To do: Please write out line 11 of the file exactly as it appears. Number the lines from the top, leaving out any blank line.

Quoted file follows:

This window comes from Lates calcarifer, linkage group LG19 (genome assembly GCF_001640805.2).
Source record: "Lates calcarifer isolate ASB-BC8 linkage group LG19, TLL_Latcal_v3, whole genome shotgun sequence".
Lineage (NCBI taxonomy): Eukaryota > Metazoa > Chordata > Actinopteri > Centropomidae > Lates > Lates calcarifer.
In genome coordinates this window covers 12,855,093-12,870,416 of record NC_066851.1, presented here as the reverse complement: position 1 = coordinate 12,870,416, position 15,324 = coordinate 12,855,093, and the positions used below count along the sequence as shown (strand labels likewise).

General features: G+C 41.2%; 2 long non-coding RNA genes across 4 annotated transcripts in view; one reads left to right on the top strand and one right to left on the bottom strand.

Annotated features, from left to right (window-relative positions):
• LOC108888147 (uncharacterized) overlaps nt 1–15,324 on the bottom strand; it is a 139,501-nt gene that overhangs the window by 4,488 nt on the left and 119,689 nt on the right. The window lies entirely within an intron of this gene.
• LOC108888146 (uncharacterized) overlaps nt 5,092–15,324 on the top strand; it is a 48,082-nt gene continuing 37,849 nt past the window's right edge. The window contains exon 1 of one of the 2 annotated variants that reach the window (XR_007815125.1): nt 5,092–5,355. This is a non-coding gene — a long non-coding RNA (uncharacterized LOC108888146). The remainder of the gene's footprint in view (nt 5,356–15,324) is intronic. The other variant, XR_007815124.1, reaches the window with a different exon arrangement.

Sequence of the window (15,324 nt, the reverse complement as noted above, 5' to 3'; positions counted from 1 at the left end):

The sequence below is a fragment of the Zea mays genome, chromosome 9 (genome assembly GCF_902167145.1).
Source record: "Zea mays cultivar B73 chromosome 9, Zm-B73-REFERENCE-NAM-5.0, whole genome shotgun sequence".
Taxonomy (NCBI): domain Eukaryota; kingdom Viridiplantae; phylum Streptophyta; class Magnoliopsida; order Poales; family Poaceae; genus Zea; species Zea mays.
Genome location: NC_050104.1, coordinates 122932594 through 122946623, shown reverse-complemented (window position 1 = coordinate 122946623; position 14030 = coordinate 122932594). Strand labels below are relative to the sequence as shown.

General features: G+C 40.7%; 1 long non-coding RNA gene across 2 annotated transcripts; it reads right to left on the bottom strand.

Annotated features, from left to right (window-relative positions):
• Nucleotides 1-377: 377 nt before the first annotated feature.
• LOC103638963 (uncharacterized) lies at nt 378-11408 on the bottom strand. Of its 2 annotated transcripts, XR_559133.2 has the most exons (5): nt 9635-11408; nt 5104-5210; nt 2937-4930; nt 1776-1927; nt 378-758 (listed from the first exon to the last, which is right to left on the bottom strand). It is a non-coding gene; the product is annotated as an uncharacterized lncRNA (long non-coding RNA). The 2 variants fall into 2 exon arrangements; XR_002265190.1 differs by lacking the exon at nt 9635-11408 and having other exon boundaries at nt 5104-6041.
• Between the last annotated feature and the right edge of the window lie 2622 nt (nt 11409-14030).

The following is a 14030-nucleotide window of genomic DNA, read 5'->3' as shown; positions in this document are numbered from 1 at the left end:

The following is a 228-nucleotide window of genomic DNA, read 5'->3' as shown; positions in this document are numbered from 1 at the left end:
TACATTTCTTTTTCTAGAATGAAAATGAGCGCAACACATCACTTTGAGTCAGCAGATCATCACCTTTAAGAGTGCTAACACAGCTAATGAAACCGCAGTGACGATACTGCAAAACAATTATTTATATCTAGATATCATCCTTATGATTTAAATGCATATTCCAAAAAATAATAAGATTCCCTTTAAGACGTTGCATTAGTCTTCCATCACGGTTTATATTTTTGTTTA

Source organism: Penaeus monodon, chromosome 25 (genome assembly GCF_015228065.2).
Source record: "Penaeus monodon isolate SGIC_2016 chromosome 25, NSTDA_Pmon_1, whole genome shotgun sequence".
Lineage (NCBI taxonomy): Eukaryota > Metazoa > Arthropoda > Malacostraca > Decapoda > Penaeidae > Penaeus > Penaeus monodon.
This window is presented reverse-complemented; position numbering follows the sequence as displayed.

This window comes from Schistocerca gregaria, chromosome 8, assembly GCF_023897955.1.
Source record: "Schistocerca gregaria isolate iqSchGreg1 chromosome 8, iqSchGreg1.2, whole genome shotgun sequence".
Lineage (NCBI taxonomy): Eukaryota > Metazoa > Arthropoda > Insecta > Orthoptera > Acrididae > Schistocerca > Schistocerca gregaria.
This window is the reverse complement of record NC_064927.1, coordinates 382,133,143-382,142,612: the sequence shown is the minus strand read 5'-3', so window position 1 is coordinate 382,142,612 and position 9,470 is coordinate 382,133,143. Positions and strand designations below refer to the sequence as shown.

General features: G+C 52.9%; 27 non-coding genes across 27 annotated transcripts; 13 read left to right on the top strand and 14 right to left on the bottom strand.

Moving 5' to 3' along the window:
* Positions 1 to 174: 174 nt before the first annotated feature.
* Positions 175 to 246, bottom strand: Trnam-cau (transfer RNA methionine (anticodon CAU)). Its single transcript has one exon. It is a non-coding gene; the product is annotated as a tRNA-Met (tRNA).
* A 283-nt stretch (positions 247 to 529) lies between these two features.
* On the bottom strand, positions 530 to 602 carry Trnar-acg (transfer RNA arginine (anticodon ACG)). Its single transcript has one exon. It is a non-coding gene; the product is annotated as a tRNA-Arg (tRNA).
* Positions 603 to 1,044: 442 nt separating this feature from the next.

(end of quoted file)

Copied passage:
Source record: "Zea mays cultivar B73 chromosome 9, Zm-B73-REFERENCE-NAM-5.0, whole genome shotgun sequence".